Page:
What led you to political science?
Steve BreezeelI’ve always had an interest in studying politics and government, trying to understand why things are the way they are. There was initially this idea of “I want to know more about this.” There’s the opportunity within the field of political science for us to go beyond the idea of sitting around drinking coffee and arguing politics to getting real data and conducting serious research. Rather than making up stories about why voters might support one particular candidate more than another, we can actually go out and ask them questions: “Why did you support this candidate over another?” We can look at characteristics of successful candidates rather than just guessing and really figure out what influences voters.

The science behind politics …
Political science was originally part of the field of history. When they formed a separate field, they wanted to apply a scientific method to politics. You’re studying people and how they behave. It’s a neat field; it’s got a lot of promise to it. It’s nice to be able to take the next step and look at evidence, look for patterns, and try to figure out if we can understand what makes people tick and how they interact in the political arena.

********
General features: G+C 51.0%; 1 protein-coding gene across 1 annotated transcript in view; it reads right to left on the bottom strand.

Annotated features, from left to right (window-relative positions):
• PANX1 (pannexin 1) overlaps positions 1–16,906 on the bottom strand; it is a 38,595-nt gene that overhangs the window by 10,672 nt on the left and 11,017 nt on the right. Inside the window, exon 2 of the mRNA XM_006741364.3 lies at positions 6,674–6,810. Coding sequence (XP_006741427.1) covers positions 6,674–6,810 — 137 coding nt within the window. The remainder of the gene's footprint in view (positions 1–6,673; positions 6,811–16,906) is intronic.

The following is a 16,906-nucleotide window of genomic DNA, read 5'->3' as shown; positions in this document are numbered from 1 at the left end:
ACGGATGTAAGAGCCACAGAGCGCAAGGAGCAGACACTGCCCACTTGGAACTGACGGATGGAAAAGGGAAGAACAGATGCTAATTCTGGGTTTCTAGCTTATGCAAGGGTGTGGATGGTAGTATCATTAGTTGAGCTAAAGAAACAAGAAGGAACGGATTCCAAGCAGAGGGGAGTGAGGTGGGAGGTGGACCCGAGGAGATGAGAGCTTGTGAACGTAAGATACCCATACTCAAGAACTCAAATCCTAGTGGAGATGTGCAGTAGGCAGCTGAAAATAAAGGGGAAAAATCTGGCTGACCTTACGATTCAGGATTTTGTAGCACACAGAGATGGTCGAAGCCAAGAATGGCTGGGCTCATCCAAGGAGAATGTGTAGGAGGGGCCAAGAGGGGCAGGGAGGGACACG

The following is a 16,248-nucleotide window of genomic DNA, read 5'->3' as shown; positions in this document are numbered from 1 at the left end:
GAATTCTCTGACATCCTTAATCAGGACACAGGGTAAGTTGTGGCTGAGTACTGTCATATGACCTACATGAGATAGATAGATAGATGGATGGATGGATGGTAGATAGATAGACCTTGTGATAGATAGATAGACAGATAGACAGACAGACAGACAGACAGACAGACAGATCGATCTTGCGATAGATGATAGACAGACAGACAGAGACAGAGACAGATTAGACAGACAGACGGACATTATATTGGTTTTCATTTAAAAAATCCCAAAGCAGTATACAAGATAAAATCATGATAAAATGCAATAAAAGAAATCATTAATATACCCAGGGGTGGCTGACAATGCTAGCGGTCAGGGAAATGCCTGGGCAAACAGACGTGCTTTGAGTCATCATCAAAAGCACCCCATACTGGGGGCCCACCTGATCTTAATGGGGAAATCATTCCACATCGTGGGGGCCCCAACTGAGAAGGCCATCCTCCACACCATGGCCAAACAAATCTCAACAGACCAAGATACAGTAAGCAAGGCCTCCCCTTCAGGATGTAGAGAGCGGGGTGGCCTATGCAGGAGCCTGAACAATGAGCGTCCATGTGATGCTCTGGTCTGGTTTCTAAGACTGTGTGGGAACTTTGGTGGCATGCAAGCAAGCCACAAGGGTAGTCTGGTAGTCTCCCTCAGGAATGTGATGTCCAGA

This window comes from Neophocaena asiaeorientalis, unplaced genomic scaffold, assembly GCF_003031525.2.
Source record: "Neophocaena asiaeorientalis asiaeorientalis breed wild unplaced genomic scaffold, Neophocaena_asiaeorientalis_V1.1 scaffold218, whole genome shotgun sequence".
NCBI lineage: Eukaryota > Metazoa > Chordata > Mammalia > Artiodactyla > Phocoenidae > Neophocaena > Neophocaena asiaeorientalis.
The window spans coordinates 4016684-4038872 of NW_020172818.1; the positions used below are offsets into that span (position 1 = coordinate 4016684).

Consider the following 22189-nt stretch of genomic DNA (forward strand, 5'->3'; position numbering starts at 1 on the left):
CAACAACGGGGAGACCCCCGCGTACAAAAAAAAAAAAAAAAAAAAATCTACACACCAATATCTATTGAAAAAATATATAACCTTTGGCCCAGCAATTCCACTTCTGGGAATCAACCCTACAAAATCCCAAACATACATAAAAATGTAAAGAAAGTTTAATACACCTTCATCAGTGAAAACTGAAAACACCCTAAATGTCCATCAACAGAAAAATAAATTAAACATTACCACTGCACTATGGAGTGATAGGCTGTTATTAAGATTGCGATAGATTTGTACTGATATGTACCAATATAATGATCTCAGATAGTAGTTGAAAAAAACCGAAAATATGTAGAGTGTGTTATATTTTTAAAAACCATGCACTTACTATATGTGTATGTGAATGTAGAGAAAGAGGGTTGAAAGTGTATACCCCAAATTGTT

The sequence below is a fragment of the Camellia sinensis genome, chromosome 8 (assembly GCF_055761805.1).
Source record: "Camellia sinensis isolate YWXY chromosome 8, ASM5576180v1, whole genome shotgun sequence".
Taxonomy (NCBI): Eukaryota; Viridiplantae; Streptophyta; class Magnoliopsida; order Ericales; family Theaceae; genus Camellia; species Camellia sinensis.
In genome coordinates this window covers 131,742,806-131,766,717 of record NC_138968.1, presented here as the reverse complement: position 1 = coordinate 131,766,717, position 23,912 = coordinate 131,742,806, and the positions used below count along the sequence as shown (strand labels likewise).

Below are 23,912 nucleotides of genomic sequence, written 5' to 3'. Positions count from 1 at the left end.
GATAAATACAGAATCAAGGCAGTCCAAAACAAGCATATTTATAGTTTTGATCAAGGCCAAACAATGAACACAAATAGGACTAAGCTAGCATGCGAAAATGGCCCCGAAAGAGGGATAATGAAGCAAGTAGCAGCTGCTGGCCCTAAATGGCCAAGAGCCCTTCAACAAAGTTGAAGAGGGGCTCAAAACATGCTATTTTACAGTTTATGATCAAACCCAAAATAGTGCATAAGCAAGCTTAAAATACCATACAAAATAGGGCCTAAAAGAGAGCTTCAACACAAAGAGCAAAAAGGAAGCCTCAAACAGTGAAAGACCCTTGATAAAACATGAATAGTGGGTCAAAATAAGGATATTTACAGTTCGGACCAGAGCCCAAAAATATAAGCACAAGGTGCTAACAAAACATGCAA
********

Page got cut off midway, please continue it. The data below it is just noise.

On-campus application …
Last year I took my Elections class and had them do a survey to find out about the distribution of partisanship on campus. You hear this idea that there are only Republicans at Harding, so the class went out to see. So, are there Democrats at Harding? Yes, there are in fact Democrats at Harding. Are they outnumbered by the Republicans at  Harding? Yes, they are in fact outnumbered by a really big margin (6.8 to 1). Is this something that surprised anybody? No, but we were able to go and find out what the distribution looked like and see if Harding students voted for Barack Obama or John McCain. That’s the kind of thing about political science that is fun to me.

How have you seen students change as far as political views over the years?